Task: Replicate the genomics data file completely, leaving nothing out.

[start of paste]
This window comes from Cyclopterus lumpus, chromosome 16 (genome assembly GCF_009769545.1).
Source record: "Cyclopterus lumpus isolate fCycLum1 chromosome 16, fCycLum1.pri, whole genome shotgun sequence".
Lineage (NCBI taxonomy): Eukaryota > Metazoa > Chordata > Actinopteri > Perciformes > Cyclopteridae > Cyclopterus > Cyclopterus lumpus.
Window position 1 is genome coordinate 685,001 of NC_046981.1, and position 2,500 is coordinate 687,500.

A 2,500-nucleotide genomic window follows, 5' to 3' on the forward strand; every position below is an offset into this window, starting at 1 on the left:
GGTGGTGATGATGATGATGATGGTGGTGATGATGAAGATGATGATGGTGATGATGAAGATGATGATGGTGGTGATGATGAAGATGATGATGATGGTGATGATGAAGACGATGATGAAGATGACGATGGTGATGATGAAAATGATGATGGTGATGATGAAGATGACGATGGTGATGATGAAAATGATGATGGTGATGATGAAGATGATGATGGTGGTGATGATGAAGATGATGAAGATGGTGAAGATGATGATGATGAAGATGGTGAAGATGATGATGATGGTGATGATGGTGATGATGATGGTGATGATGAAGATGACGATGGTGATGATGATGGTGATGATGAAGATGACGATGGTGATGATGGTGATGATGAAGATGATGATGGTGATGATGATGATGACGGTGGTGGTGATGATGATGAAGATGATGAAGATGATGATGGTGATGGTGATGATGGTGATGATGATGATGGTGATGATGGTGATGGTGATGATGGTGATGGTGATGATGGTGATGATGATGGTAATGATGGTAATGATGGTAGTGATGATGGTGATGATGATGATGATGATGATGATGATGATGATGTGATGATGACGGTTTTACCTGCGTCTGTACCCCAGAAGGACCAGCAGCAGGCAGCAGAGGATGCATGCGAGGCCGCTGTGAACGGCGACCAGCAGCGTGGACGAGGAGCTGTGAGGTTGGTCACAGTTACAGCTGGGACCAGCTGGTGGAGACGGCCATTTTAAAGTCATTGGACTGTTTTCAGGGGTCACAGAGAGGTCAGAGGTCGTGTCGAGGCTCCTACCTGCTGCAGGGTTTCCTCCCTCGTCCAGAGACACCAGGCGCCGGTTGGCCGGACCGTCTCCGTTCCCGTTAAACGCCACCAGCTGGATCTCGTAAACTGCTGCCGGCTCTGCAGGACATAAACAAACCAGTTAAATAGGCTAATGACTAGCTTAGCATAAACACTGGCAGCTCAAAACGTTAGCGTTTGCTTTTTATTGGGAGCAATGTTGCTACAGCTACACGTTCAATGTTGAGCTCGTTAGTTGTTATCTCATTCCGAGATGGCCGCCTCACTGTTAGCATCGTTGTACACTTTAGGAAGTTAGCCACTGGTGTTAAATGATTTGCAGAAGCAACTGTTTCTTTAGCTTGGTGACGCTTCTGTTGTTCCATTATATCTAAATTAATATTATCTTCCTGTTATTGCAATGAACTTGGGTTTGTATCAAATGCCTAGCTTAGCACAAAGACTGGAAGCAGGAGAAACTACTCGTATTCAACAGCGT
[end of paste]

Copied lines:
This window comes from Cyclopterus lumpus, chromosome 16 (genome assembly GCF_009769545.1).
Source record: "Cyclopterus lumpus isolate fCycLum1 chromosome 16, fCycLum1.pri, whole genome shotgun sequence".
Lineage (NCBI taxonomy): Eukaryota > Metazoa > Chordata > Actinopteri > Perciformes > Cyclopteridae > Cyclopterus > Cyclopterus lumpus.
Window position 1 is genome coordinate 685,001 of NC_046981.1, and position 2,500 is coordinate 687,500.

A 2,500-nucleotide genomic window follows, 5' to 3' on the forward strand; every position below is an offset into this window, starting at 1 on the left:
GGTGGTGATGATGATGATGATGGTGGTGATGATGAAGATGATGATGGTGATGATGAAGATGATGATGGTGGTGATGATGAAGATGATGATGATGGTGATGATGAAGACGATGATGAAGATGACGATGGTGATGATGAAAATGATGATGGTGATGATGAAGATGACGATGGTGATGATGAAAATGATGATGGTGATGATGAAGATGATGATGGTGGTGATGATGAAGATGATGAAGATGGTGAAGATGATGATGATGAAGATGGTGAAGATGATGATGATGGTGATGATGGTGATGATGATGGTGATGATGAAGATGACGATGGTGATGATGATGGTGATGATGAAGATGACGATGGTGATGATGGTGATGATGAAGATGATGATGGTGATGATGATGATGACGGTGGTGGTGATGATGATGAAGATGATGAAGATGATGATGGTGATGGTGATGATGGTGATGATGATGATGGTGATGATGGTGATGGTGATGATGGTGATGGTGATGATGGTGATGATGATGGTAATGATGGTAATGATGGTAGTGATGATGGTGATGATGATGATGATGATGATGATGATGATGATGTGATGATGACGGTTTTACCTGCGTCTGTACCCCAGAAGGACCAGCAGCAGGCAGCAGAGGATGCATGCGAGGCCGCTGTGAACGGCGACCAGCAGCGTGGACGAGGAGCTGTGAGGTTGGTCACAGTTACAGCTGGGACCAGCTGGTGGAGACGGCCATTTTAAAGTCATTGGACTGTTTTCAGGGGTCACAGAGAGGTCAGAGGTCGTGTCGAGGCTCCTACCTGCTGCAGGGTTTCCTCCCTCGTCCAGAGACACCAGGCGCCGGTTGGCCGGACCGTCTCCGTTCCCGTTAAACGCCACCAGCTGGATCTCGTAAACTGCTGCCGGCTCTGCAGGACATAAACAAACCAGTTAAATAGGCTAATGACTAGCTTAGCATAAACACTGGCAGCTCAAAACGTTAGCGTTTGCTTTTTATTGGGAGCAATGTTGCTACAGCTACACGTTCAATGTTGAGCTCGTTAGTTGTTATCTCATTCCGAGATGGCCGCCTCACTGTTAGCATCGTTGTACACTTTAGGAAGTTAGCCACTGGTGTTAAATGATTTGCAGAAGCAACTGTTTCTTTAGCTTGGTGACGCTTCTGTTGTTCCATTATATCTAAATTAATATTATCTTCCTGTTATTGCAATGAACTTGGGTTTGTATCAAATGCCTAGCTTAGCACAAAGACTGGAAGCAGGAGAAACTACTCGTATTCAACAGCGT